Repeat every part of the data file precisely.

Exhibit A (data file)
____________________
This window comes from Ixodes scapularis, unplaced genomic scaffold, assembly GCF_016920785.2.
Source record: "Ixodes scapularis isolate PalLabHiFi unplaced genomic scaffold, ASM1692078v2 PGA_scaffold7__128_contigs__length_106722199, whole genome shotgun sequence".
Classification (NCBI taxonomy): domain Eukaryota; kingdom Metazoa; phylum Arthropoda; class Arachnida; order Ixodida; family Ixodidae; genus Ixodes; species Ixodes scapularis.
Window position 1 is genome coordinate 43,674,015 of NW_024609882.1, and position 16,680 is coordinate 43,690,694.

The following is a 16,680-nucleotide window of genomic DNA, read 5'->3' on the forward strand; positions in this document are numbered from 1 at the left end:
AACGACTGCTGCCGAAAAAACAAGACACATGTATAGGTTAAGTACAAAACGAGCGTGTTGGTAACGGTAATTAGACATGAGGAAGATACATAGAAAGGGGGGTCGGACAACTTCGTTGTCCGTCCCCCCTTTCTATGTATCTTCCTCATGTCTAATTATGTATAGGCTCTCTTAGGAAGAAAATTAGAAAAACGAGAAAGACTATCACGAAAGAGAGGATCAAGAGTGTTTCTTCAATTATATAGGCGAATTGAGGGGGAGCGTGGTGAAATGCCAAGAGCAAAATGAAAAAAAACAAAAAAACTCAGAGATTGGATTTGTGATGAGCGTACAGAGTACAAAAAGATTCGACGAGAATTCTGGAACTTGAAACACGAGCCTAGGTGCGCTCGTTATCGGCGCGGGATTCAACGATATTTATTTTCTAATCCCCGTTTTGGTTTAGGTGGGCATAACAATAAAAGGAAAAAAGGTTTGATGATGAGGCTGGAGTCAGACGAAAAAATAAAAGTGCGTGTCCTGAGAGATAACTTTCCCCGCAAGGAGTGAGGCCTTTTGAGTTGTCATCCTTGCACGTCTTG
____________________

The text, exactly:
This window comes from Ixodes scapularis, unplaced genomic scaffold, assembly GCF_016920785.2.
Source record: "Ixodes scapularis isolate PalLabHiFi unplaced genomic scaffold, ASM1692078v2 PGA_scaffold7__128_contigs__length_106722199, whole genome shotgun sequence".
Classification (NCBI taxonomy): domain Eukaryota; kingdom Metazoa; phylum Arthropoda; class Arachnida; order Ixodida; family Ixodidae; genus Ixodes; species Ixodes scapularis.
Window position 1 is genome coordinate 43,674,015 of NW_024609882.1, and position 16,680 is coordinate 43,690,694.

The following is a 16,680-nucleotide window of genomic DNA, read 5'->3' on the forward strand; positions in this document are numbered from 1 at the left end:
AACGACTGCTGCCGAAAAAACAAGACACATGTATAGGTTAAGTACAAAACGAGCGTGTTGGTAACGGTAATTAGACATGAGGAAGATACATAGAAAGGGGGGTCGGACAACTTCGTTGTCCGTCCCCCCTTTCTATGTATCTTCCTCATGTCTAATTATGTATAGGCTCTCTTAGGAAGAAAATTAGAAAAACGAGAAAGACTATCACGAAAGAGAGGATCAAGAGTGTTTCTTCAATTATATAGGCGAATTGAGGGGGAGCGTGGTGAAATGCCAAGAGCAAAATGAAAAAAAACAAAAAAACTCAGAGATTGGATTTGTGATGAGCGTACAGAGTACAAAAAGATTCGACGAGAATTCTGGAACTTGAAACACGAGCCTAGGTGCGCTCGTTATCGGCGCGGGATTCAACGATATTTATTTTCTAATCCCCGTTTTGGTTTAGGTGGGCATAACAATAAAAGGAAAAAAGGTTTGATGATGAGGCTGGAGTCAGACGAAAAAATAAAAGTGCGTGTCCTGAGAGATAACTTTCCCCGCAAGGAGTGAGGCCTTTTGAGTTGTCATCCTTGCACGTCTTG